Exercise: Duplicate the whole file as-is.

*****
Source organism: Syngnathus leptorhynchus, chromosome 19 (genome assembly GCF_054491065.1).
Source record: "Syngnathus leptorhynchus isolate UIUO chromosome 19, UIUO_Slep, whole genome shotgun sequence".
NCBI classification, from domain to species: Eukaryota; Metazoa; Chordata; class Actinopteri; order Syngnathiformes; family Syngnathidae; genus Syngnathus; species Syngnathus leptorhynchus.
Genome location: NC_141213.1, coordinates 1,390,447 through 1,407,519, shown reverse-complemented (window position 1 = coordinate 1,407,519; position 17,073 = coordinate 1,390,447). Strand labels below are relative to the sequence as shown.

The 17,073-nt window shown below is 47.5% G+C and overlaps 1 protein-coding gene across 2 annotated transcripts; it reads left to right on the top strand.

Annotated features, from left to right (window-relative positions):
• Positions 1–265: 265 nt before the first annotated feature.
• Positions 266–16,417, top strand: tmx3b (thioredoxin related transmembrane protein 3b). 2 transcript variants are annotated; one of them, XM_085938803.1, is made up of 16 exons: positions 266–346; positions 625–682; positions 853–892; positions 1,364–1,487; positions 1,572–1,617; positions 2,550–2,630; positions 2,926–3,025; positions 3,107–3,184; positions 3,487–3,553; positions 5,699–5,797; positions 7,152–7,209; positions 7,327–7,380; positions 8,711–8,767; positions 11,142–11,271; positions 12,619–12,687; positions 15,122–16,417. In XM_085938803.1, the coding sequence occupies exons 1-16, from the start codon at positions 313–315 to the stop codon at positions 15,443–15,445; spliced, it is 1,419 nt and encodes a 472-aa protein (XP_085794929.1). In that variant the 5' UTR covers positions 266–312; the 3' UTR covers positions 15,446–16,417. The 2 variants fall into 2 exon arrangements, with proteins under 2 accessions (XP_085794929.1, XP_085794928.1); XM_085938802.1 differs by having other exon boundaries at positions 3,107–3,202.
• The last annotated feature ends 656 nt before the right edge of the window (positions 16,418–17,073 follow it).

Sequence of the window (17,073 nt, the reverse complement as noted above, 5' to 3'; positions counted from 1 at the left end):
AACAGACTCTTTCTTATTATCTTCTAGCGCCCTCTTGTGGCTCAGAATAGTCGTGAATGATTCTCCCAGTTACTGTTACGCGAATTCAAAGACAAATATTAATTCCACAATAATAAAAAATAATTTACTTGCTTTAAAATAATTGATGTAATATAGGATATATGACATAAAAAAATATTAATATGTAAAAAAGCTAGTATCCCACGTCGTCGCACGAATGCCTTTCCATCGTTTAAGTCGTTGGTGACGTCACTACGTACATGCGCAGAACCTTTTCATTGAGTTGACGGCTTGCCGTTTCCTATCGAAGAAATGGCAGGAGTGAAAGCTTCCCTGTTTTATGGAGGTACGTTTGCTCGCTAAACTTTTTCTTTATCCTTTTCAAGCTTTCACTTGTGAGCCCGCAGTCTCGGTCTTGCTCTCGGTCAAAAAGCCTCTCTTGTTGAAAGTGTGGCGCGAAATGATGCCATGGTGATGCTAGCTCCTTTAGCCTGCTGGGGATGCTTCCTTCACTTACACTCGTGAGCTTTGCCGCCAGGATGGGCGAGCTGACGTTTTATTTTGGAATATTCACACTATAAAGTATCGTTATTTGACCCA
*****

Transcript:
Source organism: Syngnathus leptorhynchus, chromosome 19 (genome assembly GCF_054491065.1).
Source record: "Syngnathus leptorhynchus isolate UIUO chromosome 19, UIUO_Slep, whole genome shotgun sequence".
NCBI classification, from domain to species: Eukaryota; Metazoa; Chordata; class Actinopteri; order Syngnathiformes; family Syngnathidae; genus Syngnathus; species Syngnathus leptorhynchus.
Genome location: NC_141213.1, coordinates 1,390,447 through 1,407,519, shown reverse-complemented (window position 1 = coordinate 1,407,519; position 17,073 = coordinate 1,390,447). Strand labels below are relative to the sequence as shown.

The 17,073-nt window shown below is 47.5% G+C and overlaps 1 protein-coding gene across 2 annotated transcripts; it reads left to right on the top strand.

Annotated features, from left to right (window-relative positions):
• Positions 1–265: 265 nt before the first annotated feature.
• Positions 266–16,417, top strand: tmx3b (thioredoxin related transmembrane protein 3b). 2 transcript variants are annotated; one of them, XM_085938803.1, is made up of 16 exons: positions 266–346; positions 625–682; positions 853–892; positions 1,364–1,487; positions 1,572–1,617; positions 2,550–2,630; positions 2,926–3,025; positions 3,107–3,184; positions 3,487–3,553; positions 5,699–5,797; positions 7,152–7,209; positions 7,327–7,380; positions 8,711–8,767; positions 11,142–11,271; positions 12,619–12,687; positions 15,122–16,417. In XM_085938803.1, the coding sequence occupies exons 1-16, from the start codon at positions 313–315 to the stop codon at positions 15,443–15,445; spliced, it is 1,419 nt and encodes a 472-aa protein (XP_085794929.1). In that variant the 5' UTR covers positions 266–312; the 3' UTR covers positions 15,446–16,417. The 2 variants fall into 2 exon arrangements, with proteins under 2 accessions (XP_085794929.1, XP_085794928.1); XM_085938802.1 differs by having other exon boundaries at positions 3,107–3,202.
• The last annotated feature ends 656 nt before the right edge of the window (positions 16,418–17,073 follow it).

Sequence of the window (17,073 nt, the reverse complement as noted above, 5' to 3'; positions counted from 1 at the left end):
AACAGACTCTTTCTTATTATCTTCTAGCGCCCTCTTGTGGCTCAGAATAGTCGTGAATGATTCTCCCAGTTACTGTTACGCGAATTCAAAGACAAATATTAATTCCACAATAATAAAAAATAATTTACTTGCTTTAAAATAATTGATGTAATATAGGATATATGACATAAAAAAATATTAATATGTAAAAAAGCTAGTATCCCACGTCGTCGCACGAATGCCTTTCCATCGTTTAAGTCGTTGGTGACGTCACTACGTACATGCGCAGAACCTTTTCATTGAGTTGACGGCTTGCCGTTTCCTATCGAAGAAATGGCAGGAGTGAAAGCTTCCCTGTTTTATGGAGGTACGTTTGCTCGCTAAACTTTTTCTTTATCCTTTTCAAGCTTTCACTTGTGAGCCCGCAGTCTCGGTCTTGCTCTCGGTCAAAAAGCCTCTCTTGTTGAAAGTGTGGCGCGAAATGATGCCATGGTGATGCTAGCTCCTTTAGCCTGCTGGGGATGCTTCCTTCACTTACACTCGTGAGCTTTGCCGCCAGGATGGGCGAGCTGACGTTTTATTTTGGAATATTCACACTATAAAGTATCGTTATTTGACCCA